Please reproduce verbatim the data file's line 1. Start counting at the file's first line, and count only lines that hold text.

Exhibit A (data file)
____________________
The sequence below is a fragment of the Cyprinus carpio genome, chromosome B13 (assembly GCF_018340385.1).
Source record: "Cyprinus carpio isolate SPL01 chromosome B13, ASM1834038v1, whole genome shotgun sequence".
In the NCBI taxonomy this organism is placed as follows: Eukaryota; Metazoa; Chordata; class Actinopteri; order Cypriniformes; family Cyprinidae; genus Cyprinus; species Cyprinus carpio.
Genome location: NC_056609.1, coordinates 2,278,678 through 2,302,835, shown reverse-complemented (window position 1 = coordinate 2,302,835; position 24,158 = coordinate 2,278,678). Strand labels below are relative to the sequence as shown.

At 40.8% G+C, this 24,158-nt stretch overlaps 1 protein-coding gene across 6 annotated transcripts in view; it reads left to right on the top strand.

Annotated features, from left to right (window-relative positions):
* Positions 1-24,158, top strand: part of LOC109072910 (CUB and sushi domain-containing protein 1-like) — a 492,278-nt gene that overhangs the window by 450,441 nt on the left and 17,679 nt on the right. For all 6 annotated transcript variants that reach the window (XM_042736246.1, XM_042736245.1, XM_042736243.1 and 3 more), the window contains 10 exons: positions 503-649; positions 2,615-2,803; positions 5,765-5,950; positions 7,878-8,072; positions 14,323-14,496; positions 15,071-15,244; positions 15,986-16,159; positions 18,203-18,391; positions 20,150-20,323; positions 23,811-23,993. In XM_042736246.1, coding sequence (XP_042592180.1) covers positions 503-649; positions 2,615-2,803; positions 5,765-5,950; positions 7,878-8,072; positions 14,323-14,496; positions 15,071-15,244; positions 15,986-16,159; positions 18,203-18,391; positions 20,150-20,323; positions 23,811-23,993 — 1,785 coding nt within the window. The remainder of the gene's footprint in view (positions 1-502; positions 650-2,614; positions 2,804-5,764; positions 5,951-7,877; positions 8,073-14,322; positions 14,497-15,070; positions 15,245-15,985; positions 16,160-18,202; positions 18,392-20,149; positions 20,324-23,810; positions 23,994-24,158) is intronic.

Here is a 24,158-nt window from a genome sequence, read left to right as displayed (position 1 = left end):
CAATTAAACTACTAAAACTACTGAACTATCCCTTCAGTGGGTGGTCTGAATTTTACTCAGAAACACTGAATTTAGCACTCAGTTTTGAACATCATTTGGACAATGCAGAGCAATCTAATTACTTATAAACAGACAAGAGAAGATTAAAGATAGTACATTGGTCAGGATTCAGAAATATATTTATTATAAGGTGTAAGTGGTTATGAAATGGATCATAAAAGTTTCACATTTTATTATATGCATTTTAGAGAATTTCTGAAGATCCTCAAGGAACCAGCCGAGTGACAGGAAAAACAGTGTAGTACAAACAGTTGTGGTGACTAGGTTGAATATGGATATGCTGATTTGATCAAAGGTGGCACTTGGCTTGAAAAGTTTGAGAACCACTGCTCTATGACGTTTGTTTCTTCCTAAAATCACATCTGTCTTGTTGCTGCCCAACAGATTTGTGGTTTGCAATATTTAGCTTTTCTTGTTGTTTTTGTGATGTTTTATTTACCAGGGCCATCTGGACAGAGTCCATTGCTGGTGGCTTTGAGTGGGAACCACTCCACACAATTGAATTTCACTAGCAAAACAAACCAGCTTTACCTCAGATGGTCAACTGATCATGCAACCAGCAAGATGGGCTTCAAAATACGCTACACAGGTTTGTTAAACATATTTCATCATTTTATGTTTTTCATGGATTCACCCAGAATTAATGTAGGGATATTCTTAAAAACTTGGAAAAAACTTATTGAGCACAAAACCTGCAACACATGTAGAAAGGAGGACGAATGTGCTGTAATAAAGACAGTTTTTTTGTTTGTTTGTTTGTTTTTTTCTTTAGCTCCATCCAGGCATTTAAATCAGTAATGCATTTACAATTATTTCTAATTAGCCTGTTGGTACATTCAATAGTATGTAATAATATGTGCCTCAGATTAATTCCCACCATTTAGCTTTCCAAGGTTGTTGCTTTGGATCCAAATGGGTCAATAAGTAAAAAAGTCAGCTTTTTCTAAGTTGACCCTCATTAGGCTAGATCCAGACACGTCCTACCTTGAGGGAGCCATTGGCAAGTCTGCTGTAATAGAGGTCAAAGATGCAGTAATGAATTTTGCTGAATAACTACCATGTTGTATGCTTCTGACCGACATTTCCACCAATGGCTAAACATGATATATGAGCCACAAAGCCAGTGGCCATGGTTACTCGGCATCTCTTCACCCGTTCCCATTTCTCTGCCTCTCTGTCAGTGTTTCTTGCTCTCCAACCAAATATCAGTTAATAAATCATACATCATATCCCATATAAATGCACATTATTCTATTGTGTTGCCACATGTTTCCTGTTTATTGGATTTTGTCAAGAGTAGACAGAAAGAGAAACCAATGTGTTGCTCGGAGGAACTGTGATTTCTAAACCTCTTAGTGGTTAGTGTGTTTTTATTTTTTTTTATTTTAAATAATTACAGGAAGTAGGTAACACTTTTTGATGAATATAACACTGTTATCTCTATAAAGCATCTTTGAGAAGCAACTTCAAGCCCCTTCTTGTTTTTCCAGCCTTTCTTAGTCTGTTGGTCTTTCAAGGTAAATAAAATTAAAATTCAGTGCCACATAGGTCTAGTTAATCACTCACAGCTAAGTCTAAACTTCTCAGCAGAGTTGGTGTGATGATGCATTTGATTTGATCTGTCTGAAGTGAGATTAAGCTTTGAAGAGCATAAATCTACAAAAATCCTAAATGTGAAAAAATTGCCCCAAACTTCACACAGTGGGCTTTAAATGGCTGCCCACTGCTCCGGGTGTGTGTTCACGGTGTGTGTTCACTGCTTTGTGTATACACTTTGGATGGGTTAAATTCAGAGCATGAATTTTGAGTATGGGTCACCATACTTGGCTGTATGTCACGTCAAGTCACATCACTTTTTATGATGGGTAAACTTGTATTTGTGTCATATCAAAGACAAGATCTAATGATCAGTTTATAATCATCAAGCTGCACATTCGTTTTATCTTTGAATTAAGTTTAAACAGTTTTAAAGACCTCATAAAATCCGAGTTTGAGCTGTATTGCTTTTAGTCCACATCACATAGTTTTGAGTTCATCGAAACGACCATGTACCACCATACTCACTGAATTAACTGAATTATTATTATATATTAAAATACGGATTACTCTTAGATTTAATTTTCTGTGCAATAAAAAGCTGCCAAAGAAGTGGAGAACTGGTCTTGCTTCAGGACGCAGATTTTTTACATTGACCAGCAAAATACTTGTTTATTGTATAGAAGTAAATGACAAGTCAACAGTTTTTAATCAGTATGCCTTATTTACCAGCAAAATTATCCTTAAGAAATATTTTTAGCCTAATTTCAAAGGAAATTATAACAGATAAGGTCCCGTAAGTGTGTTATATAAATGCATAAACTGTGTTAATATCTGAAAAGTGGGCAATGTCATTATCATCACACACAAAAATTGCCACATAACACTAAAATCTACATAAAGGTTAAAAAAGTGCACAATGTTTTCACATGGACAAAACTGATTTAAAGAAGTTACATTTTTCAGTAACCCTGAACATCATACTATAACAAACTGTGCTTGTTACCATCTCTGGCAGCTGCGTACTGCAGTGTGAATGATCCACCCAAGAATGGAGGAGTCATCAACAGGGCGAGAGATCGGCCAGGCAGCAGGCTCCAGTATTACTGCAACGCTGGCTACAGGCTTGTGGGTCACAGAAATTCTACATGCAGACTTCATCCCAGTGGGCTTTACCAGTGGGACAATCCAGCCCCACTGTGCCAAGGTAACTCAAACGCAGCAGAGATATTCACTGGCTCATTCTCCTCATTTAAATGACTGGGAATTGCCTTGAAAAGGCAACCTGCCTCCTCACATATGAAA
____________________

The sequence below is a fragment of the Cyprinus carpio genome, chromosome B13 (assembly GCF_018340385.1).